The finale of the "Tales of Phunnyland" section of The Purple Dragon and Other Fantasies by L. Frank Baum is "Prince Fiddlecumdoo and the Giant", in which the Prince visits the giant Hartilaf in the neighboring valley. But first, the animal crackers get in a fight. This does absolutely nothing for the story. Baum could have started with Prince Fiddlecumdoo approaching his father and setting out on his trip and it would have taken nothing away. But it's also a fun little incident and is an excellent example of world building. Once the prince is off, he find that Hartilaf and his wife are really quite nice and friendly, and pleasant company. It is only Fiddlecumdoo's curiosity and carelessness that causes him problems, as he gets flattened in the giants' clothes wringer and has to deal with becoming flat.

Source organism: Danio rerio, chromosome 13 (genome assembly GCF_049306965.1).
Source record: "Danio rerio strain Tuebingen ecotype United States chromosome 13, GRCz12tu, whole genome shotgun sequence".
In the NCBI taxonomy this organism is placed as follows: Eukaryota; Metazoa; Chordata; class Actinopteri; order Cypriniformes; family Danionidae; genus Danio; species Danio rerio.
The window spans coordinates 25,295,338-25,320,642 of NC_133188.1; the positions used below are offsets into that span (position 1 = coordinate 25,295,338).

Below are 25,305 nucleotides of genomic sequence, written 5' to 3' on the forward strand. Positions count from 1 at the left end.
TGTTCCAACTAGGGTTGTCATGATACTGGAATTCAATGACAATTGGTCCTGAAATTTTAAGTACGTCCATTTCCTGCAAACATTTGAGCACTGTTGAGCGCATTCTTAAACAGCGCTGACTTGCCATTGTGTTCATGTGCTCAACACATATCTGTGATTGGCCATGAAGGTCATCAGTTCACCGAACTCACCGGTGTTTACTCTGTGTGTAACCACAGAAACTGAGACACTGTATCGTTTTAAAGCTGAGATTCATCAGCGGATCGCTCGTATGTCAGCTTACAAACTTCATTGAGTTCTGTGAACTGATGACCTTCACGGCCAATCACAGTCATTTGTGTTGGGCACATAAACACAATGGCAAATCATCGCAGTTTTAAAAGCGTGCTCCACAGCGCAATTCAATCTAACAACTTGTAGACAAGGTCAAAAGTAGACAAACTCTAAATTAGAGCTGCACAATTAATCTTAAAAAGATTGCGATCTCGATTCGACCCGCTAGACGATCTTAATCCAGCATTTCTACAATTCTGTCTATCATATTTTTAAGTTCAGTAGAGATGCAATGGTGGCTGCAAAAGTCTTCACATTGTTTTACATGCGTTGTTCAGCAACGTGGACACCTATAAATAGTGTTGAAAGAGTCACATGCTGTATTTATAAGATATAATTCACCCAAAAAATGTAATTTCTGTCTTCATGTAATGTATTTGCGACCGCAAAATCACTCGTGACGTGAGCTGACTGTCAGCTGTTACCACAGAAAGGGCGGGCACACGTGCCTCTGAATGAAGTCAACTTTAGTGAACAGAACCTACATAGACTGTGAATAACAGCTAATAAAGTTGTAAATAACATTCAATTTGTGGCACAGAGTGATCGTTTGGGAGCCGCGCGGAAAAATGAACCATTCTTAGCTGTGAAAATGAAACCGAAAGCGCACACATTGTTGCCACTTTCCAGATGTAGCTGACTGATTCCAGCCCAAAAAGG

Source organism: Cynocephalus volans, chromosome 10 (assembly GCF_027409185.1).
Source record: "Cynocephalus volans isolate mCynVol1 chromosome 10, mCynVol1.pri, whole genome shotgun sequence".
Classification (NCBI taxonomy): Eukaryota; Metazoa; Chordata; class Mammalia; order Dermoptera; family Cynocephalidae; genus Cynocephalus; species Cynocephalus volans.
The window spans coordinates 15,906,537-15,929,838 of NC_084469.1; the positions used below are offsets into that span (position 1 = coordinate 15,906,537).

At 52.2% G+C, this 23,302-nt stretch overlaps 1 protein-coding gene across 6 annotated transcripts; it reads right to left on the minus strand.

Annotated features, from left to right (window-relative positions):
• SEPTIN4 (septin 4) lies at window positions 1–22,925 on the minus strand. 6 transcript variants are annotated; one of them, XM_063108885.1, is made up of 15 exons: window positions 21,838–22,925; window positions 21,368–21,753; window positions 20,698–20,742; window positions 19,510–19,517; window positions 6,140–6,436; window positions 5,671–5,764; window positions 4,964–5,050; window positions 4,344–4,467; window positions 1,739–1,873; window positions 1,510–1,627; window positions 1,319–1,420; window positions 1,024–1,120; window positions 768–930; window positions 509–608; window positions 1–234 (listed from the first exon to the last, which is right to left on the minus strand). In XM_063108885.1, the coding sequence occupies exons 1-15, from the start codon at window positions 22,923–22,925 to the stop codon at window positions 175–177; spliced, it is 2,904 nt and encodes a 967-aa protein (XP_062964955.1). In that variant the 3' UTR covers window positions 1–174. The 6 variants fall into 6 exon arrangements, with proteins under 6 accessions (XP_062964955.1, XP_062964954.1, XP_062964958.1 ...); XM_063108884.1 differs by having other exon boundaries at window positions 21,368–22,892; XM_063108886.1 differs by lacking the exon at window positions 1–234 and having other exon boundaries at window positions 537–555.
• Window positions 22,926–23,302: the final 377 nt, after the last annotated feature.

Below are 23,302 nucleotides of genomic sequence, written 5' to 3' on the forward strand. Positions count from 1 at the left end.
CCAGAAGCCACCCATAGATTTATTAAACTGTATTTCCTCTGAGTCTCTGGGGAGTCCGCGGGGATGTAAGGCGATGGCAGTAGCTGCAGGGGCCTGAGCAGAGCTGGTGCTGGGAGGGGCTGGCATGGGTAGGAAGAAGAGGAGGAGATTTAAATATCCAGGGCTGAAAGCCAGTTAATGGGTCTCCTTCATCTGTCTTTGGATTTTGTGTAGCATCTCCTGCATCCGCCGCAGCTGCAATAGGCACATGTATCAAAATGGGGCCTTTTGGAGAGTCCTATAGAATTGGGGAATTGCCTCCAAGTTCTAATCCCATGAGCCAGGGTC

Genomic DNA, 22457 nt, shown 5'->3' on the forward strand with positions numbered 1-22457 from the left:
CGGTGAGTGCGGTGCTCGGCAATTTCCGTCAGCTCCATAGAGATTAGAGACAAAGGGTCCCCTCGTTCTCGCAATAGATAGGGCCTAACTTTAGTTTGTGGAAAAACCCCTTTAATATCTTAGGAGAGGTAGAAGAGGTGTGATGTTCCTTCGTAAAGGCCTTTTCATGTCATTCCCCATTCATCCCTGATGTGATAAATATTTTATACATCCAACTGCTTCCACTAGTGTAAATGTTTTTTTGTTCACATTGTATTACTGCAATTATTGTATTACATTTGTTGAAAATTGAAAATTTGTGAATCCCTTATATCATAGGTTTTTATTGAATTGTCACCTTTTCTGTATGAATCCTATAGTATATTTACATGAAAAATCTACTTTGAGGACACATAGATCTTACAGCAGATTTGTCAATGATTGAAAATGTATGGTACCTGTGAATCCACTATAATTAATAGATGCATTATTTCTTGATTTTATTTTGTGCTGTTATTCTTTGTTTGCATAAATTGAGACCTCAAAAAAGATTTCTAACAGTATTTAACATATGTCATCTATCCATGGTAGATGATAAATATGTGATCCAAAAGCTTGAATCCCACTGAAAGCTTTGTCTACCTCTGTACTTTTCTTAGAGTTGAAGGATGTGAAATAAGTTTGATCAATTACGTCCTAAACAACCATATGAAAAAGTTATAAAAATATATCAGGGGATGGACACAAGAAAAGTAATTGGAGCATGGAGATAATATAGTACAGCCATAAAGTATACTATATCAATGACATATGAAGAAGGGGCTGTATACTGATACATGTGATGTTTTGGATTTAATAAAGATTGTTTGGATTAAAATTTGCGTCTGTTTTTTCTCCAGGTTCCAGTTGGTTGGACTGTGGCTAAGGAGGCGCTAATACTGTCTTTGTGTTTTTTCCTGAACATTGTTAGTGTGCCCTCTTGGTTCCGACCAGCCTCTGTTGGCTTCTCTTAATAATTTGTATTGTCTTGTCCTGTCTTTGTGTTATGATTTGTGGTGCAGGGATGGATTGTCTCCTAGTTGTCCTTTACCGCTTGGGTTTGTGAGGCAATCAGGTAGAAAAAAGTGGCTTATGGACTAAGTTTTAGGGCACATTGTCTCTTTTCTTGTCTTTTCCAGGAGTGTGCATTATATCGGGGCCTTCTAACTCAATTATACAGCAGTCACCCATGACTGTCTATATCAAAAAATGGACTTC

One thing that struck me about Pnunnyland (and, for that matter, Oz) is how technological items can grow on bushes or trees. Fiddlecumdoo goes on his journey in part because the wheels for his bicycle are ripe, and along the way he picks a violin off a bush, and plays it for the giants. In the Oz books, we also see clocks and padlocks growing, just to give a couple of examples. So, how does that work? How do the plants know what the latest technology in the Great Outside World is and start growing that? If we went there today, could you pick a smart phone or mp3 player from a bush? All kinds of possibilities present themselves!